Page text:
Do you remember Rick Springfield? You know, the guy who was pretty big in the ’80s and who scored 17 Top 40 singles, one of which was “Jessie’s Girl.” Well, if the title and content of his new album are anything to go by, it appears he’s experiencing a mid-life crisis. And a pretty brutal one at that.
As his press bio states, Shock/Denial/Anger/Acceptance deals with a whole host of “raw emotions, taking the listener on a disturbing and ambitious ride.” What it actually manages to do is evoke in the listener the very emotions mentioned in the title.
Shock: That an artist whose reputation is built on classic pop-rock songs has released such a hard-hitting and disjointed album that contrasts so sharply with his back catalogue. True, songs like “Wasted” and “Perfect” offer glimmers of Springfield’s usually razor-sharp songwriting, but the rest are as forgettable as any cinematic collaboration between Ben Affleck and J-Lo.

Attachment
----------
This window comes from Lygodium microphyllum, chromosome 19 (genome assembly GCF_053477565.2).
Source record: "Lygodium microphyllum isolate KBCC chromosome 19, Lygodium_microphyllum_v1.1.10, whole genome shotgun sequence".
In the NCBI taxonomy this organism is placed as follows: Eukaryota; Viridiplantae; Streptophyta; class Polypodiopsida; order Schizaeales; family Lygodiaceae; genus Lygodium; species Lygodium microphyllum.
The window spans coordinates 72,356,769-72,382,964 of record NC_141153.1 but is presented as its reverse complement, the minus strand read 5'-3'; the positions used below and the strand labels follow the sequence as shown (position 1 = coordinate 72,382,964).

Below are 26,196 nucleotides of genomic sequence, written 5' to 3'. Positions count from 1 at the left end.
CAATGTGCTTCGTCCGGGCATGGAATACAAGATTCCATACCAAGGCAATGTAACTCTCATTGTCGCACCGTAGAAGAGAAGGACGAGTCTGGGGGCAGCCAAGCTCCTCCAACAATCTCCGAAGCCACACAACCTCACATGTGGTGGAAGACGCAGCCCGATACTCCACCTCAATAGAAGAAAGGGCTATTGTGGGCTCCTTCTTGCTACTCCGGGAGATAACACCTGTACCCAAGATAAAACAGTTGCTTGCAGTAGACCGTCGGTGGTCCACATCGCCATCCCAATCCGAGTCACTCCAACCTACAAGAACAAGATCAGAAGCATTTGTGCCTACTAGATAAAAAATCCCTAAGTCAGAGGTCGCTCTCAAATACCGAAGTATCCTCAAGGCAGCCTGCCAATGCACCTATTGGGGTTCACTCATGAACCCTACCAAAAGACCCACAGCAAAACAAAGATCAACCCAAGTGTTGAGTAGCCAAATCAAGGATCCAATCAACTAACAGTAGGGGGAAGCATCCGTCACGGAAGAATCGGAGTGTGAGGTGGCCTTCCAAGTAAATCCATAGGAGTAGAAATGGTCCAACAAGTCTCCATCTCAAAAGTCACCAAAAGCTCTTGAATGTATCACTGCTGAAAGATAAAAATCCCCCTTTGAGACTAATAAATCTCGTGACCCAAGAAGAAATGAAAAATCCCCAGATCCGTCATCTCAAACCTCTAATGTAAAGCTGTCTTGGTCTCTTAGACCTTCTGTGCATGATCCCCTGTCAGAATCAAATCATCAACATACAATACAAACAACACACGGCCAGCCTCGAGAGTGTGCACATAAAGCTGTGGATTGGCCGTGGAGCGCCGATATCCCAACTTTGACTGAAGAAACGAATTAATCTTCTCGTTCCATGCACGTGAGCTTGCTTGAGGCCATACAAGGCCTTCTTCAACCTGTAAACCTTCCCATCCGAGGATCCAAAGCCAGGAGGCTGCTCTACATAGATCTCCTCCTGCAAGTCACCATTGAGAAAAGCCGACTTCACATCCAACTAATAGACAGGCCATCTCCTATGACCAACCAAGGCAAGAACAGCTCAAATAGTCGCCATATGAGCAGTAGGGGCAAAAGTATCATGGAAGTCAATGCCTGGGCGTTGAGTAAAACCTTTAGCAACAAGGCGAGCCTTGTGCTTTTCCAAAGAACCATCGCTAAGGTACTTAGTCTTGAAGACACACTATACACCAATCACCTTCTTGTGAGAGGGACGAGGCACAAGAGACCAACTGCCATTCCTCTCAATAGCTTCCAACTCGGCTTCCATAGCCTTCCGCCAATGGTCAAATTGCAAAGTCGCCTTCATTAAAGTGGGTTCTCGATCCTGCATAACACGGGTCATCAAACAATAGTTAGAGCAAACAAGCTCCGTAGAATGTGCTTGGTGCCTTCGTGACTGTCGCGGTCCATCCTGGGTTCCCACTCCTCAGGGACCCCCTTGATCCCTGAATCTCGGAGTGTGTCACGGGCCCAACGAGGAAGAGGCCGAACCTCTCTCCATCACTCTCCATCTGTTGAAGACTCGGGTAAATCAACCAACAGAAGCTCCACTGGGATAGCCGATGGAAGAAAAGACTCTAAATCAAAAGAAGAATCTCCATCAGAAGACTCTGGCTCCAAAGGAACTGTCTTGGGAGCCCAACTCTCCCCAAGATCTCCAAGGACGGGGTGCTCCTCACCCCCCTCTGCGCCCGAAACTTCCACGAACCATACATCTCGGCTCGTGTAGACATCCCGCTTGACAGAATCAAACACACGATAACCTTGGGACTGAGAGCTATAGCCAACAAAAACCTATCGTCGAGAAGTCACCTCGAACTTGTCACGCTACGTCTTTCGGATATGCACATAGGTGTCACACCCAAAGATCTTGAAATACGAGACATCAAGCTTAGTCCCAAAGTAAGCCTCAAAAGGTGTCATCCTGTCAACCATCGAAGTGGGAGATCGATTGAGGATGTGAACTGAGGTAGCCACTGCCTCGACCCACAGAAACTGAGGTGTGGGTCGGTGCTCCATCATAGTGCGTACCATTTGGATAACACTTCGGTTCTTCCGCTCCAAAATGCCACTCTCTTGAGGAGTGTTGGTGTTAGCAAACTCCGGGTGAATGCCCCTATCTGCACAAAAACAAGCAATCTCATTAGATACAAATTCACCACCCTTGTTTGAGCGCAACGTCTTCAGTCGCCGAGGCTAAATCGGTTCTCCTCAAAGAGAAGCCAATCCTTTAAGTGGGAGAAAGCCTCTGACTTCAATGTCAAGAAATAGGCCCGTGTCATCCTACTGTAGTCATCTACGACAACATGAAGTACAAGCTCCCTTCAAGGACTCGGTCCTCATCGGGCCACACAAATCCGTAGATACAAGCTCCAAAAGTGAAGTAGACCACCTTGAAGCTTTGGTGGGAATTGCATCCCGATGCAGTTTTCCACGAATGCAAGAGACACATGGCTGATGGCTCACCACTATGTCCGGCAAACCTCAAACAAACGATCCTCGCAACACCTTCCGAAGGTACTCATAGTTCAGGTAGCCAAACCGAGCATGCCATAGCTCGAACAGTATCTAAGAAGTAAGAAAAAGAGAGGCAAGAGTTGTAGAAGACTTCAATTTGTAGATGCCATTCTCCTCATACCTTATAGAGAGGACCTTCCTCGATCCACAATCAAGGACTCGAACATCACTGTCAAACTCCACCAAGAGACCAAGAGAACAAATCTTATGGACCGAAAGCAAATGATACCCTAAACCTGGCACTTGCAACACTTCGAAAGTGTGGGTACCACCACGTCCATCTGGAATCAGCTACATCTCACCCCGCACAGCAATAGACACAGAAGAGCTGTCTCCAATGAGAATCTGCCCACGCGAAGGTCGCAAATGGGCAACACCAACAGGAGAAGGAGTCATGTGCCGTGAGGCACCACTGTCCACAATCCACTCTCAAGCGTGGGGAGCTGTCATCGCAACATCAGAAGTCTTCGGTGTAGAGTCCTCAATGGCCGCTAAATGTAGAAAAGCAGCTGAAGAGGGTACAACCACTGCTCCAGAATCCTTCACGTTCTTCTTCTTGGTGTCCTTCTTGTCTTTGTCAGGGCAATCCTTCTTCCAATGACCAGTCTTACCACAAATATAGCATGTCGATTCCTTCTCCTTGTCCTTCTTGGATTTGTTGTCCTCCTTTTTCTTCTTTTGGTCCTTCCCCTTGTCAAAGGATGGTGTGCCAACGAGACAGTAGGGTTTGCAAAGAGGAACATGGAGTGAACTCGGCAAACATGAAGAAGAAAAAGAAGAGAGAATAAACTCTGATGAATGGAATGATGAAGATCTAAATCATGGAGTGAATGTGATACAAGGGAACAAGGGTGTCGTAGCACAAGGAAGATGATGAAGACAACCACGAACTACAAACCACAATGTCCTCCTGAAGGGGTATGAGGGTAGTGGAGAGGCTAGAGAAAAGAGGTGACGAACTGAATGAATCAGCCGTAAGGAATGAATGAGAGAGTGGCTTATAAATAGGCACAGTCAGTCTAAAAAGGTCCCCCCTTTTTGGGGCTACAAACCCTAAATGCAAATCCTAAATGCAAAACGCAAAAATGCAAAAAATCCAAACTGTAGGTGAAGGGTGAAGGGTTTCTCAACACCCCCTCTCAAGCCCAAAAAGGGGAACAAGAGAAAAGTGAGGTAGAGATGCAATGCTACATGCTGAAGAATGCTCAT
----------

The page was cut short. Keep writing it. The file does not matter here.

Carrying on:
Denial: That Springfield ever felt that songs like “Perfect,” “My Depression” and “Open My Eyes,” to name but a few, were ever good enough to inflict upon the music-buying public.
Anger: That I have wasted a couple of hours of my life reviewing such a disappointing album masquerading as personal therapy.
Acceptance: That because Springfield is now no longer on a major label, not very many people will have the truly dreadful tunes on Shock/Denial/Anger/Acceptance inflicted upon their ears.
Hopefully, the process of making this album has cleansed Springfield of the demons he was dealing with when writing it. But for poor, unsuspecting reviewers like myself, albums like this should come with a public health warning.